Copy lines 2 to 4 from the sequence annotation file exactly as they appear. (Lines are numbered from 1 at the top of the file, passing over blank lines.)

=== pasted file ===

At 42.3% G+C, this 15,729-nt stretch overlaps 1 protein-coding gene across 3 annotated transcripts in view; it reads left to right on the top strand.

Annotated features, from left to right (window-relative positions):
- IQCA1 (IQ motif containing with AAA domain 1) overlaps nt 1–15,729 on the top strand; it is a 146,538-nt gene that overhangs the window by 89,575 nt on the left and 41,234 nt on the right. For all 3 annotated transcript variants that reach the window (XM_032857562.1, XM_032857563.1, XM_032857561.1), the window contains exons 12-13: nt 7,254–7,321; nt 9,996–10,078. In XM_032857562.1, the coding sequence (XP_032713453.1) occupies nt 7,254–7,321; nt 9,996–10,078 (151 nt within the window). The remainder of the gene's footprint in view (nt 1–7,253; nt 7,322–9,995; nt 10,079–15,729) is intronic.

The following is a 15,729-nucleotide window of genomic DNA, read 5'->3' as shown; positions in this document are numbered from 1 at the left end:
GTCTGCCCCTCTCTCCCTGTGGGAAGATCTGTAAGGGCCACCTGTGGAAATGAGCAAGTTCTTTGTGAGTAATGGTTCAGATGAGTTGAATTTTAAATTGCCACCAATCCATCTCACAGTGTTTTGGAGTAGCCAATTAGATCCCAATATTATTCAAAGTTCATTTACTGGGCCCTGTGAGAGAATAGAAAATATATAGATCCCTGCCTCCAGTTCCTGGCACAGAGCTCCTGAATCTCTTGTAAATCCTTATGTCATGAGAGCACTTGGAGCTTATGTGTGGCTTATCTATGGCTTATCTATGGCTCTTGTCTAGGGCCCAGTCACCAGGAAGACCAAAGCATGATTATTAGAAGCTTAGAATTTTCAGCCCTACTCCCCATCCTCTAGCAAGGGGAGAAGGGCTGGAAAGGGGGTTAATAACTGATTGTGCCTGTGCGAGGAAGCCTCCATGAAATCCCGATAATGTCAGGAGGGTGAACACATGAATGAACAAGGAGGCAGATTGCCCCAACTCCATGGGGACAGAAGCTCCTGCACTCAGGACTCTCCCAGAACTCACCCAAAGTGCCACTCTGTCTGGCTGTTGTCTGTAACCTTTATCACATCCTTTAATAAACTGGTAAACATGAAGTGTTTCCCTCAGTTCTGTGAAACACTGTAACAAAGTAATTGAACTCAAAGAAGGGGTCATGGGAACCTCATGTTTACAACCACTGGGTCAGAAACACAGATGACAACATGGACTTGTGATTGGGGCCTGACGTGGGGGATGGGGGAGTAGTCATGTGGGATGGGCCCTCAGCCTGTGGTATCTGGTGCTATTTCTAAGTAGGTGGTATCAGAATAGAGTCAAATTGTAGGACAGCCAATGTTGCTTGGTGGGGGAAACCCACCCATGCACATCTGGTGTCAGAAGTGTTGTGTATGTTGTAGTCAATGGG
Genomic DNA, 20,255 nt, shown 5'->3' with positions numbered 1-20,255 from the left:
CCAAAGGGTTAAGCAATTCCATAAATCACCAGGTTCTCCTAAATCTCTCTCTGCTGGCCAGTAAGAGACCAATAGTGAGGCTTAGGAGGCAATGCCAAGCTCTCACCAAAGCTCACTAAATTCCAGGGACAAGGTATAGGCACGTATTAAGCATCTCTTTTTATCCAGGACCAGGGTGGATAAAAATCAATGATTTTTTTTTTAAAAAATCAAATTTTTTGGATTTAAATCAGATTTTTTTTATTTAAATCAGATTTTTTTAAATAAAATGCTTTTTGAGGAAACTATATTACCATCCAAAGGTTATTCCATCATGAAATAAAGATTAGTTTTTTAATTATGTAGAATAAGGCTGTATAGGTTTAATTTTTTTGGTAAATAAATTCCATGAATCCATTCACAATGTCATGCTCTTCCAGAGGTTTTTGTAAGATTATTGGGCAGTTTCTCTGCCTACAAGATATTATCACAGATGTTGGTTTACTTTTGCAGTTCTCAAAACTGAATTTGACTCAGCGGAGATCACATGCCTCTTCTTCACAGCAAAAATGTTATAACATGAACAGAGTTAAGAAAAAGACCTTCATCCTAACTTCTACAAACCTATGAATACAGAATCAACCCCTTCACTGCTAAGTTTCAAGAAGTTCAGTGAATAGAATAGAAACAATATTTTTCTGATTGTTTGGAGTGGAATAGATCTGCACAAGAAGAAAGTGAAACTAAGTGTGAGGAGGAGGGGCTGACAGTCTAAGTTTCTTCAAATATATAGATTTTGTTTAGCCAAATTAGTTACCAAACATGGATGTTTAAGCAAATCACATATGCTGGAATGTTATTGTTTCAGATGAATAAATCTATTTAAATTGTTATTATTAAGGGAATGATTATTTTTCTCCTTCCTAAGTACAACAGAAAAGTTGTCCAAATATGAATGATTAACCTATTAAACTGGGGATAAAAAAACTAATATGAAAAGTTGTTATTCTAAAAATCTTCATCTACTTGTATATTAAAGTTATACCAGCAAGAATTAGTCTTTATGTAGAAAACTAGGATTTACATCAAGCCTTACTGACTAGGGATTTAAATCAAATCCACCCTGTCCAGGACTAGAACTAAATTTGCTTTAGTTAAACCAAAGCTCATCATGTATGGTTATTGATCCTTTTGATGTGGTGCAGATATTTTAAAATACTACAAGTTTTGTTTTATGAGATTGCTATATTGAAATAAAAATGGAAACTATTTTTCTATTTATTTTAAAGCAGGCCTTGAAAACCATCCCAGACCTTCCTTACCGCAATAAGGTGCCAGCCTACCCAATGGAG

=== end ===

Annotated features, from left to right (window-relative positions):
- IQCA1 (IQ motif containing with AAA domain 1) overlaps nt 1–15,729 on the top strand; it is a 146,538-nt gene that overhangs the window by 89,575 nt on the left and 41,234 nt on the right. For all 3 annotated transcript variants that reach the window (XM_032857562.1, XM_032857563.1, XM_032857561.1), the window contains exons 12-13: nt 7,254–7,321; nt 9,996–10,078. In XM_032857562.1, the coding sequence (XP_032713453.1) occupies nt 7,254–7,321; nt 9,996–10,078 (151 nt within the window). The remainder of the gene's footprint in view (nt 1–7,253; nt 7,322–9,995; nt 10,079–15,729) is intronic.

The following is a 15,729-nucleotide window of genomic DNA, read 5'->3' as shown; positions in this document are numbered from 1 at the left end: